In the wake of the election, a number of commenters to this blog—here and on Facebook—have asked a simple question: what can we do? How can Americans of good will mount an effective resistance to Trump and the Congressional Republicans?
It’s a question that has been asked on a number of other venues as well.
There is a big difference between sharing concern and disapproval on social media with friends who are likely to agree with us, and actually engaging in productive activism. A decision to make a genuine difference, deciding how to do that and actually following through is where the rubber meets the road, as the old saying goes. So it will be interesting to see who steps up to engage with the forthcoming “Activism Engine.”
Regular readers of this blog know that one of my sons lives in Manhattan, where he is a free-lance web designer and developer. Since the election, he has spent countless hours creating a website geared to people who want to make a difference, but have no idea how to start—people who are not “web savvy,” who have not necessarily been politically involved before.
The site is very simple to use: you can choose your state (or entire country, and eventually, your city), choose what most concerns you from a relatively short list of issues (the environment, reproductive rights, elections and voting rights, etc.), and see what legislation is pending in Congress and/or your state and what direct actions—marches, petitions, protests– are being planned by organizations focused on those issues. There is a place to keep track of your involvement, and even share it on social media if you are so inclined.
Perhaps the most impressive—and useful—part of the site allows you to effortlessly contact your elected officials. Put in your address, and a list comes up of everyone who represents you from your City-County Councilor to the President, with contact information including telephone numbers. No need to go elsewhere to find out who your congressman or state legislator is, no need to look up address or phone number.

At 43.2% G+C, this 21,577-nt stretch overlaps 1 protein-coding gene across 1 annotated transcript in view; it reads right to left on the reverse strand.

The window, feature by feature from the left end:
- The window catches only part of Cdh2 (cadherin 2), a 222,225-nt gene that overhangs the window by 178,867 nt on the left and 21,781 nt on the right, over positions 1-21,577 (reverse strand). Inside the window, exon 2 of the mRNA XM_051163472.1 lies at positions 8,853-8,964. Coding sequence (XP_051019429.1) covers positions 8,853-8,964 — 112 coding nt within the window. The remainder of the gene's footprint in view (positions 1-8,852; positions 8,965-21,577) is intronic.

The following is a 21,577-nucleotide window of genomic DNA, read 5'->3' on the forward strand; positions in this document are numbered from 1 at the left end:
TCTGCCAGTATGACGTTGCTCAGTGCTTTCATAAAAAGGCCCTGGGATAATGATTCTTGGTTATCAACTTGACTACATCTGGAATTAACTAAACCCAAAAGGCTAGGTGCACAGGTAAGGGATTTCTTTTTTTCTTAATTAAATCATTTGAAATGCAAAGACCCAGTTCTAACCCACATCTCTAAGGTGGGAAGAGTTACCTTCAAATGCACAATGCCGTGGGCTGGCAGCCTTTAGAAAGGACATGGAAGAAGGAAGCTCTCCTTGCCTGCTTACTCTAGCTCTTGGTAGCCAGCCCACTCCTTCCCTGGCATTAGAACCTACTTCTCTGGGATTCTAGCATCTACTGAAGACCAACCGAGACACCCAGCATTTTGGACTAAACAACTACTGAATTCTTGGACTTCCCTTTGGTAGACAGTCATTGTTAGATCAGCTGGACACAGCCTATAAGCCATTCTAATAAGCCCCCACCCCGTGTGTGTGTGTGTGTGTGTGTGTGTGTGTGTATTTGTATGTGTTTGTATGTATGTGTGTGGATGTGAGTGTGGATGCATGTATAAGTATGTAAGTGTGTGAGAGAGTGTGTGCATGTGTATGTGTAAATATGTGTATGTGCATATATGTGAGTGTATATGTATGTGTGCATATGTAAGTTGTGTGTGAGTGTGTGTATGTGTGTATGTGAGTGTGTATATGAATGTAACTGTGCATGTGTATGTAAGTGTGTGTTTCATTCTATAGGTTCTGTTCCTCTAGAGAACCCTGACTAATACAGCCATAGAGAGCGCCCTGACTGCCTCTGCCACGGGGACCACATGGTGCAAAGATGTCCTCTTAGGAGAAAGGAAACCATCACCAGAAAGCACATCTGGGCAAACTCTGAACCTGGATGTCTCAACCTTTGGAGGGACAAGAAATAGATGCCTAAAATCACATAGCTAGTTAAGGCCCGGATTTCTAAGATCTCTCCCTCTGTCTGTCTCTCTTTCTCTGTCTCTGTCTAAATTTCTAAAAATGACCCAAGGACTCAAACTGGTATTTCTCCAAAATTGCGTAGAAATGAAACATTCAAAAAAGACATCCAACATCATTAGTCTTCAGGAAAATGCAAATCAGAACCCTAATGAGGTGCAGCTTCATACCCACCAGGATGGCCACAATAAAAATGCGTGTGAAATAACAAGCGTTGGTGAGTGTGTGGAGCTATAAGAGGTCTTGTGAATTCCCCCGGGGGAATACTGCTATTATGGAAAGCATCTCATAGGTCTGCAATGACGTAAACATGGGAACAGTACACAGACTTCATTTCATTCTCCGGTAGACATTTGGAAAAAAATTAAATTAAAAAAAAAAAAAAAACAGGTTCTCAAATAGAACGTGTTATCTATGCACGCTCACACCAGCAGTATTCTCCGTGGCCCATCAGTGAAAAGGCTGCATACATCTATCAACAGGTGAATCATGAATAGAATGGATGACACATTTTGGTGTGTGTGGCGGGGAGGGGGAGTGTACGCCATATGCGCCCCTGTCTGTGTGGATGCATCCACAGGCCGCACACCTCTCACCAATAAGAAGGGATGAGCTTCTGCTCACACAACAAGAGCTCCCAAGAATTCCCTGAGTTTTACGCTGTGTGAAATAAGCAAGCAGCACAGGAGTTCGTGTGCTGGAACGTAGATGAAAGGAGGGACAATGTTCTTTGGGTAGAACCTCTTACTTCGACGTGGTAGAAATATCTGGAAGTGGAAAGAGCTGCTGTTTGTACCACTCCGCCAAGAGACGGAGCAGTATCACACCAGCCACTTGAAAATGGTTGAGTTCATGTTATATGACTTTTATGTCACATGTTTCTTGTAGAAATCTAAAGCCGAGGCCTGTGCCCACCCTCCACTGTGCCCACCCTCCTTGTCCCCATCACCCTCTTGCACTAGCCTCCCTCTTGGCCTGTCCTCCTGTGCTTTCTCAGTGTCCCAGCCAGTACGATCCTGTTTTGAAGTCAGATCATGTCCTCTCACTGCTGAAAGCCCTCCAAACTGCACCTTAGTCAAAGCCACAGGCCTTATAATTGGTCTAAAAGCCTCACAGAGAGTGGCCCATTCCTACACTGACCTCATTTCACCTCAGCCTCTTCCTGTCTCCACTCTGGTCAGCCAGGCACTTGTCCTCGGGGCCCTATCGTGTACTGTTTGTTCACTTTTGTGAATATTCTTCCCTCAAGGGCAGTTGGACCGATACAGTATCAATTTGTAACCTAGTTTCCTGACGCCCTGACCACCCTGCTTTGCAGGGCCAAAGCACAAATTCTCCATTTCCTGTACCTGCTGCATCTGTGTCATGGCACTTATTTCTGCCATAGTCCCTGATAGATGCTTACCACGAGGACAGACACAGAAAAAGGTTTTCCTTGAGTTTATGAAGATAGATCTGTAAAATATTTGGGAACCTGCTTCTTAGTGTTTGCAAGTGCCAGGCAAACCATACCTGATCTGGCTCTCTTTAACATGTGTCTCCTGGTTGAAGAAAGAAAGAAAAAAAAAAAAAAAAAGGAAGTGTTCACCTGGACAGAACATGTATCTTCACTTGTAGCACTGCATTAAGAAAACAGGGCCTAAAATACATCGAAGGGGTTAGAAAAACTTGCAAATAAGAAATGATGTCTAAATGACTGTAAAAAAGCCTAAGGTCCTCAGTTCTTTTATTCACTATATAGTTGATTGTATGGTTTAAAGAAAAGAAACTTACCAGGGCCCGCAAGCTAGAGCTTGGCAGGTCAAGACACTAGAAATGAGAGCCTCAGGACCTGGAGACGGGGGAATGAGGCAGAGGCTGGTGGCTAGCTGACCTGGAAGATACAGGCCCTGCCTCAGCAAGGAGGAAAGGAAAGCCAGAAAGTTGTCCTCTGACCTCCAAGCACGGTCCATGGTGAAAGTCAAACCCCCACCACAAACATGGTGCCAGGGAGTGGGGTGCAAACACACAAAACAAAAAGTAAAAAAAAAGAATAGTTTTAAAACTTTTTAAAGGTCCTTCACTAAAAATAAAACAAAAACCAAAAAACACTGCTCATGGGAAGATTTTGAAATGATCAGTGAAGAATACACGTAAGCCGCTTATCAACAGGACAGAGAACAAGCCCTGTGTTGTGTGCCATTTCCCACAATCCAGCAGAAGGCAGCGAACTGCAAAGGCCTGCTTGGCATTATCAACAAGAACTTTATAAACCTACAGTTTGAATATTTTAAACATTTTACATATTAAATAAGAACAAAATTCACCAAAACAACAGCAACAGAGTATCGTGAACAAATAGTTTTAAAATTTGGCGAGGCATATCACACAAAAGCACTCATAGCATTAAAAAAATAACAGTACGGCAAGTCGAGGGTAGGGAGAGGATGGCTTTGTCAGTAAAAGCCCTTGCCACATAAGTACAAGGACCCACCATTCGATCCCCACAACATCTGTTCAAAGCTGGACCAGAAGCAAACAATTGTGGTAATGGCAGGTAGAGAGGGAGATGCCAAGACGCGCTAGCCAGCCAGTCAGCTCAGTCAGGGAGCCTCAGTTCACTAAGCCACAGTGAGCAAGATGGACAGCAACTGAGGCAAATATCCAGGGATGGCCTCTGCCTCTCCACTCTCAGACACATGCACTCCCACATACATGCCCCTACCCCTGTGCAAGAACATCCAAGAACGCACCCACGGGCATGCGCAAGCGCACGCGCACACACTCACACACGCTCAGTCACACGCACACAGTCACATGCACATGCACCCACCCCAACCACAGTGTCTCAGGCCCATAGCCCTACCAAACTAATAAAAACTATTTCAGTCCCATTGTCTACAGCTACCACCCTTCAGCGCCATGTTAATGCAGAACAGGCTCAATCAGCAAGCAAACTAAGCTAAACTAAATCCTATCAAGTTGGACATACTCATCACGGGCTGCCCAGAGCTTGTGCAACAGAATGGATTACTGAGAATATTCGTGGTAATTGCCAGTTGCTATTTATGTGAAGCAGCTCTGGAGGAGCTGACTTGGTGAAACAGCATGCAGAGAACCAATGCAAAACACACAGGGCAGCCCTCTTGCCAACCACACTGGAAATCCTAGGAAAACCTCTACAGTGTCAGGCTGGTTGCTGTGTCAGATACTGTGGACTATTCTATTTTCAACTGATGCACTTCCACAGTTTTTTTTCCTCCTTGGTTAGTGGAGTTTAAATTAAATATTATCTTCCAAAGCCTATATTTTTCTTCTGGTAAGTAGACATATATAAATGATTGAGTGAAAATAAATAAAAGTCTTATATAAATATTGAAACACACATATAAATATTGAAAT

My son plans to roll out a beta test in Indiana later this month. BUT—and this is a big BUT—the usefulness of the tool he has worked so hard to create absolutely depends upon the information it will contain. In Indiana, that means that people who are knowledgeable about bills filed in the General Assembly need to insure that information is included and current; people aware of upcoming “direct actions” need to convey that information via the site.
This tool is free to use. The site will never have advertising, it is not an “organization” that will fundraise. It will never share private information about its users. It is meant to be an added “outreach” mechanism for organizations like Hoosier Environmental Council, Planned Parenthood and the ACLU—among many others. We hope–and expect–that those organizations will share information through the Activism Engine as well as their own websites.
As I mentioned, the plan is to “beta test” the site in Indiana, to see how it works, solicit feedback, and to fix any bugs before taking it national.
If this “one-stop-shop” for activism is to work, however, it needs dedicated volunteers who will post the necessary information. If you are interested in being one of those volunteers, or at least finding out what is involved, Please go to this url and fill out the form: https://ae.stephensuess.com/
Be the rubber that meets the road.